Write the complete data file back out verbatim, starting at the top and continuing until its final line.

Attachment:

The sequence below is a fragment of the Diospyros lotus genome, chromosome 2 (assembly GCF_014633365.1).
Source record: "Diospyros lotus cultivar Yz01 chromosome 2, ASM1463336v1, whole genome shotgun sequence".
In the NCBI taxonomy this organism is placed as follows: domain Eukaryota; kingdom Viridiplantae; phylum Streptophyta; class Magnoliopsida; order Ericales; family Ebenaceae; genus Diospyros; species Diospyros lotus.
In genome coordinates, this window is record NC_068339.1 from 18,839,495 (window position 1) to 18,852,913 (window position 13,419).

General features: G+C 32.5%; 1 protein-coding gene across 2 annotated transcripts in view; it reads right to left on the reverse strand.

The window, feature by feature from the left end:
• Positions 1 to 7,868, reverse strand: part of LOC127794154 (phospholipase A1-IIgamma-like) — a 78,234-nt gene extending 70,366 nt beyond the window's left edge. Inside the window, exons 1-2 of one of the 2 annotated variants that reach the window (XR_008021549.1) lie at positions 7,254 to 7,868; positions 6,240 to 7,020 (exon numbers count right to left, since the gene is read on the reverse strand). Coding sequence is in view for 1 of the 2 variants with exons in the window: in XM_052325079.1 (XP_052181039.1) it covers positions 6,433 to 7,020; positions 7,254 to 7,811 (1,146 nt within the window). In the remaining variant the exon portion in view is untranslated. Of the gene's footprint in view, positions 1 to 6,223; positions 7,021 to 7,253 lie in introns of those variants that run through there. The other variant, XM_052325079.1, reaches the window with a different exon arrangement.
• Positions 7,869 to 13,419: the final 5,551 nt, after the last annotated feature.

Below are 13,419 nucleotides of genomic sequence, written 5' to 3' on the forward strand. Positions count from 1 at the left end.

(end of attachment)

The sequence below is a fragment of the Diospyros lotus genome, chromosome 2 (assembly GCF_014633365.1).
Source record: "Diospyros lotus cultivar Yz01 chromosome 2, ASM1463336v1, whole genome shotgun sequence".
In the NCBI taxonomy this organism is placed as follows: domain Eukaryota; kingdom Viridiplantae; phylum Streptophyta; class Magnoliopsida; order Ericales; family Ebenaceae; genus Diospyros; species Diospyros lotus.
In genome coordinates, this window is record NC_068339.1 from 18,839,495 (window position 1) to 18,852,913 (window position 13,419).

General features: G+C 32.5%; 1 protein-coding gene across 2 annotated transcripts in view; it reads right to left on the reverse strand.

The window, feature by feature from the left end:
• Positions 1 to 7,868, reverse strand: part of LOC127794154 (phospholipase A1-IIgamma-like) — a 78,234-nt gene extending 70,366 nt beyond the window's left edge. Inside the window, exons 1-2 of one of the 2 annotated variants that reach the window (XR_008021549.1) lie at positions 7,254 to 7,868; positions 6,240 to 7,020 (exon numbers count right to left, since the gene is read on the reverse strand). Coding sequence is in view for 1 of the 2 variants with exons in the window: in XM_052325079.1 (XP_052181039.1) it covers positions 6,433 to 7,020; positions 7,254 to 7,811 (1,146 nt within the window). In the remaining variant the exon portion in view is untranslated. Of the gene's footprint in view, positions 1 to 6,223; positions 7,021 to 7,253 lie in introns of those variants that run through there. The other variant, XM_052325079.1, reaches the window with a different exon arrangement.
• Positions 7,869 to 13,419: the final 5,551 nt, after the last annotated feature.

Below are 13,419 nucleotides of genomic sequence, written 5' to 3' on the forward strand. Positions count from 1 at the left end.